Funeral Advantage has returned with a formidable follow up to their beautiful debut full length, Body is Dead, with a wonderfully fleshed out Nectarine. What songwriter Tyler Kershaw presented on previous releases under the Funeral Advantage moniker, whispery vocals sung amongst delay soaked guitar lines and unflinching pop sensibilities, gleam through as far more refined this time around.
The album pushes forth with subtle but kinetic drum machines and soft yet dynamic
guitars. “Rinsed” starts with the aforementioned gauzy sonic clouds until natural drums crash in with a super tight 4/4 beat driving the track forward, thus setting the tone with a fast moving dream pop blast. “Black House” starts with a cacophonous sample of garbled screams that bleeds into their most pop-friendly track to date. The track sounds utterly gumdrop sweet even though the catchy chorus repeats a disdaining expletive, “I’m fucked” that stays in your head for days.
In lyrical content, Funeral Advantage tows the line between sicky sweet and brutally
honest. Kershaw sings just barely atop the mix, whispering sweet nothings and scathing
remarks all the the same. “Stone Around Your Neck” begs the song’s subject, “how do you sleep through so much but make the same mistakes your parents did?” Nectarine’s lyrics grapple with love, either unrequited or on the edge of definition, which gives the release a “breakup album” feel. Behind the wistful haze of soft synths and soothing vocals lies a darker side to Funeral Advantage: the experience and disappointment which informs the songs’ emotional weight.
Kershaw’s latest songs are brimming with loads of eclectic influences such as The Cure
(they covered 2 Late on their 2013 demo), shoegaze, and dream pop a la Letting Up Despite Great Faults, but the songs are far from formulaic or referential– quite the opposite, in fact.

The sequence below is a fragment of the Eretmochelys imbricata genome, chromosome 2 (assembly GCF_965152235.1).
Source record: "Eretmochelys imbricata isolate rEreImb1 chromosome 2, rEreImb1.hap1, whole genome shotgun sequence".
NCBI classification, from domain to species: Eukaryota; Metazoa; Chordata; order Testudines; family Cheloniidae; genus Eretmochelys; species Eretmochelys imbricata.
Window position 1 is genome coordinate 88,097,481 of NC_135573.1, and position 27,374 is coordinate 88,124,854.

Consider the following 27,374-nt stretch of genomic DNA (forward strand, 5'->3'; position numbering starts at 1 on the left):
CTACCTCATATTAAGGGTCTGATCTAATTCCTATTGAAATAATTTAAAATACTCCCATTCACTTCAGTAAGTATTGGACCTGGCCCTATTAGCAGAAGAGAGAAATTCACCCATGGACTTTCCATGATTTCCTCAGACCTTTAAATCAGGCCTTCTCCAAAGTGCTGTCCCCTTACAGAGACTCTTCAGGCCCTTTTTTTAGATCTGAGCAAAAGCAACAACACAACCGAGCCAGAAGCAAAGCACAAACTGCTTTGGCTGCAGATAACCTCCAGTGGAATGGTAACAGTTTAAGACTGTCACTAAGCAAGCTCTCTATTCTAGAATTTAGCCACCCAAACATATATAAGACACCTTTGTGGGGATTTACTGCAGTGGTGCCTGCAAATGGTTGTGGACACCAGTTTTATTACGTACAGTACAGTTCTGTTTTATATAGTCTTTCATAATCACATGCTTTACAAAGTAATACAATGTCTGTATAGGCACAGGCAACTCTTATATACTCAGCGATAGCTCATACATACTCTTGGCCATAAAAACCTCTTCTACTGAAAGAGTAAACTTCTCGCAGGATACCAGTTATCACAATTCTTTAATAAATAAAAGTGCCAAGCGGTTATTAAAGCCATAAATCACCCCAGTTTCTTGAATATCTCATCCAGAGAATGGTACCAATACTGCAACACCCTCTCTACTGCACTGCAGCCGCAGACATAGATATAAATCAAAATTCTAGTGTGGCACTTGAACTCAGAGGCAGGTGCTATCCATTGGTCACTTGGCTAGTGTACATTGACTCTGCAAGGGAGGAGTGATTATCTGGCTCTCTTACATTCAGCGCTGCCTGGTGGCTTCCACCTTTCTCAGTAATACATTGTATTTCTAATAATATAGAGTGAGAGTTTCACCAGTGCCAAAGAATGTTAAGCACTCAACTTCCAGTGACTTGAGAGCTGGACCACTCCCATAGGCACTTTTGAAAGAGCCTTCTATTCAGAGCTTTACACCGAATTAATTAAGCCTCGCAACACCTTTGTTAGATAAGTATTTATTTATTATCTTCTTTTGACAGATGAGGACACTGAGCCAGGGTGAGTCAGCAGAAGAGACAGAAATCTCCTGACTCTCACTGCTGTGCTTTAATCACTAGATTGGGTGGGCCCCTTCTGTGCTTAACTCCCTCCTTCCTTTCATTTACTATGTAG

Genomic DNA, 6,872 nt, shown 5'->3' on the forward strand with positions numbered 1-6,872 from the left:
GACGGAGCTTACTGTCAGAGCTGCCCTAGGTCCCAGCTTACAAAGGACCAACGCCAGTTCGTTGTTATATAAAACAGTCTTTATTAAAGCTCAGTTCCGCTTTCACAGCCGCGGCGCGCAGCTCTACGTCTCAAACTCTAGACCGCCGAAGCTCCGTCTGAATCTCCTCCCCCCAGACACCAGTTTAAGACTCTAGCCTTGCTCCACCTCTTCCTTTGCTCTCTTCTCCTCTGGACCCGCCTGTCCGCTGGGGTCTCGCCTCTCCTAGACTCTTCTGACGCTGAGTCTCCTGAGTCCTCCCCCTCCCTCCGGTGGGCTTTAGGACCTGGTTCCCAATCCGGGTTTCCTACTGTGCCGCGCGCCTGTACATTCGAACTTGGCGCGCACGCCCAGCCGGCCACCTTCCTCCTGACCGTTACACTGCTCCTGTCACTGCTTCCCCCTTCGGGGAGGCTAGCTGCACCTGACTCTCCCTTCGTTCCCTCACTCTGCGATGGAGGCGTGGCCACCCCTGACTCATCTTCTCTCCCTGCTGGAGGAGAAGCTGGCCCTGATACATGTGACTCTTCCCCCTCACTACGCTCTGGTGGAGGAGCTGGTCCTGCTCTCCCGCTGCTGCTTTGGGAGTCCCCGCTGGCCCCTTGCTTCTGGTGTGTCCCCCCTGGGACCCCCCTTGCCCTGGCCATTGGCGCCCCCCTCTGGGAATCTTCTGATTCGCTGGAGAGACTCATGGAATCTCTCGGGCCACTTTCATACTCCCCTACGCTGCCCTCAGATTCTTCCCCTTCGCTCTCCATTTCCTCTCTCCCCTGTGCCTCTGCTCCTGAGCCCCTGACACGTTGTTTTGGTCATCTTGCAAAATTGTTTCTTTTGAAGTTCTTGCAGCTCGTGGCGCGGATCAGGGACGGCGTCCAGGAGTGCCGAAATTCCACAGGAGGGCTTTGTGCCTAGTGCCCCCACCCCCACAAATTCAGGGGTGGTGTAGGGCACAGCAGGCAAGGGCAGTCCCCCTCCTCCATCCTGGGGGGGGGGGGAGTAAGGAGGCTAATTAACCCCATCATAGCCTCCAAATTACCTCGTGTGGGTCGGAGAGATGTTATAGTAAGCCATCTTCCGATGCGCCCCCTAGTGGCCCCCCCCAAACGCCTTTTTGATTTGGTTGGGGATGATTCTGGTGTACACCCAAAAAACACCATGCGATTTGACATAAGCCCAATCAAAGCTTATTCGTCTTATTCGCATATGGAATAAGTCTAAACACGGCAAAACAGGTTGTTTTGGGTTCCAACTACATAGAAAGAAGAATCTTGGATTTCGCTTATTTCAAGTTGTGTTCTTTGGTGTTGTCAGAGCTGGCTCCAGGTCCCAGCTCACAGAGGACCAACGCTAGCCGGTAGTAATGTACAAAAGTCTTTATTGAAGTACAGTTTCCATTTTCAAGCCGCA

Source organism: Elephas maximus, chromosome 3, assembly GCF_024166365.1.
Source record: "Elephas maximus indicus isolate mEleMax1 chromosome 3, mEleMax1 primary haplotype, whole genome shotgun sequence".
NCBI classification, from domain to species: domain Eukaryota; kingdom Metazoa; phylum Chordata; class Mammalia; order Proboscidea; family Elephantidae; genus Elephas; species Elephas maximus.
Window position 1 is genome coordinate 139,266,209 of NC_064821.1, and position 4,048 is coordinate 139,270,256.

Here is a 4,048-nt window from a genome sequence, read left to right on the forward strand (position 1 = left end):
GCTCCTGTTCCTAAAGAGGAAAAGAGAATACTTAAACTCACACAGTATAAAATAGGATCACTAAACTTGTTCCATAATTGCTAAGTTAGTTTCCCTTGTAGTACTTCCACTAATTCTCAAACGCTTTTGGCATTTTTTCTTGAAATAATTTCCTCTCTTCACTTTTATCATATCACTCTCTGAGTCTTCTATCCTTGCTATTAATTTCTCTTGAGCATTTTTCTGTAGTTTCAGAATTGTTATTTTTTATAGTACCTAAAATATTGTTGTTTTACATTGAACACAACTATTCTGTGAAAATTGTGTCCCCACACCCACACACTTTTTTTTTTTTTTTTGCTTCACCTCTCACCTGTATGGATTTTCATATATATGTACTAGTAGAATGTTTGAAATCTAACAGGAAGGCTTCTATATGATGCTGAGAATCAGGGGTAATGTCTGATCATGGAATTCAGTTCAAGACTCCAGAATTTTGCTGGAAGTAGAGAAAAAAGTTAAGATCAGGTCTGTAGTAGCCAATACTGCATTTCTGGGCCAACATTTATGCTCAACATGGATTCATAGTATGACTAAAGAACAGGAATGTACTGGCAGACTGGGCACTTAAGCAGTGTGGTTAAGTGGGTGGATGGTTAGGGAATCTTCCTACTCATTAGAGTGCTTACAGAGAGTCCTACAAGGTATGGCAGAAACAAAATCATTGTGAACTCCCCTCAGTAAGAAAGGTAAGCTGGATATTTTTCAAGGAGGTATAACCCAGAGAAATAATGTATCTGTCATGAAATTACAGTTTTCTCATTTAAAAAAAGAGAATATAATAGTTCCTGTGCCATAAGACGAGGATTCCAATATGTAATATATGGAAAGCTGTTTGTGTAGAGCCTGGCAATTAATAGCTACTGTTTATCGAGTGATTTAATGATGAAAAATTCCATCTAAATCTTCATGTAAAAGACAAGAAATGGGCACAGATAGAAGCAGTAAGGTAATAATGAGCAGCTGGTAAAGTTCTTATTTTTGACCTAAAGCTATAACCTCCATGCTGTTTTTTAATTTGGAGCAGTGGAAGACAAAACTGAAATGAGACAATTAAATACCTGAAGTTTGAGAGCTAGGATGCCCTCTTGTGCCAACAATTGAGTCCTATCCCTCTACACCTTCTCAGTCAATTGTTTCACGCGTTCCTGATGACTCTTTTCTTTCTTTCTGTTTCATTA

Never have Funeral Advantage’s songs sounded so dynamic as they do this time. For example, Kershaw’s use of acoustic and electric drums in tandem creates beautiful moments in the opener and “Stone Around Your Neck” where the band cuts out, leaving a sparse pulse only to come back thundering with crisp cymbals and wispy guitars. Nectarine documents Funeral Advantage’s heaviest moments on tracks such as the epic mid-tempo “Bad Magnet”, which starts with a ripping guitar lead. “Take Me Down” pummels the listener with a heavy floor tom shuffle and disorienting vibrato synth textures behind the mix.
From start to finish, Nectarine is a balanced experience with no real moments of respite.
Perhaps not despite the album’s resounding sweetness in tone, moments of vigor and passion shine through. The album’s final track, “It Never Gets Better, You Just Get Used to It” sets the prior 25 minutes of emotion down to a quiet hum. It’s the moments of quiet that allow the listener to take in just how powerful this album is– and how criminally short it felt until you realize it’s been nearly a half hour and you’re sinking further into your bed, thinking about every romantic mishap you’ve made.